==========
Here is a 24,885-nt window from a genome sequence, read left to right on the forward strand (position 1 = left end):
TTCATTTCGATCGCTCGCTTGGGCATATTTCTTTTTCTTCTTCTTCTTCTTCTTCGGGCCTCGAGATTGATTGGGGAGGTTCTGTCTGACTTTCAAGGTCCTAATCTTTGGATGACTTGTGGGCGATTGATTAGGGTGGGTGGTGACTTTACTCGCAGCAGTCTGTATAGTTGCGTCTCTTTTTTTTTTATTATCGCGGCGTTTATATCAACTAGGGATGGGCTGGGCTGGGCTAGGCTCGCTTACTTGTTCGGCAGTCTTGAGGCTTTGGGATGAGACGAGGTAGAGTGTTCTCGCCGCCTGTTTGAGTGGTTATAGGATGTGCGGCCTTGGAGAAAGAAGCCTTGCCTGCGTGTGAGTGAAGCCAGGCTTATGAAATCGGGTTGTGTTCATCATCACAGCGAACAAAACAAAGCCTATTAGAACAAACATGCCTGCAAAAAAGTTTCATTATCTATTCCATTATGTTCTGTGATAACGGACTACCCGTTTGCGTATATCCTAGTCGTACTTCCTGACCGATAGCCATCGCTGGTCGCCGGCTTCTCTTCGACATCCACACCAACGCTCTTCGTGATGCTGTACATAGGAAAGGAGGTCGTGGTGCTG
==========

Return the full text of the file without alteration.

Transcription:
Here is a 24,885-nt window from a genome sequence, read left to right on the forward strand (position 1 = left end):
TTCATTTCGATCGCTCGCTTGGGCATATTTCTTTTTCTTCTTCTTCTTCTTCTTCGGGCCTCGAGATTGATTGGGGAGGTTCTGTCTGACTTTCAAGGTCCTAATCTTTGGATGACTTGTGGGCGATTGATTAGGGTGGGTGGTGACTTTACTCGCAGCAGTCTGTATAGTTGCGTCTCTTTTTTTTTTATTATCGCGGCGTTTATATCAACTAGGGATGGGCTGGGCTGGGCTAGGCTCGCTTACTTGTTCGGCAGTCTTGAGGCTTTGGGATGAGACGAGGTAGAGTGTTCTCGCCGCCTGTTTGAGTGGTTATAGGATGTGCGGCCTTGGAGAAAGAAGCCTTGCCTGCGTGTGAGTGAAGCCAGGCTTATGAAATCGGGTTGTGTTCATCATCACAGCGAACAAAACAAAGCCTATTAGAACAAACATGCCTGCAAAAAAGTTTCATTATCTATTCCATTATGTTCTGTGATAACGGACTACCCGTTTGCGTATATCCTAGTCGTACTTCCTGACCGATAGCCATCGCTGGTCGCCGGCTTCTCTTCGACATCCACACCAACGCTCTTCGTGATGCTGTACATAGGAAAGGAGGTCGTGGTGCTG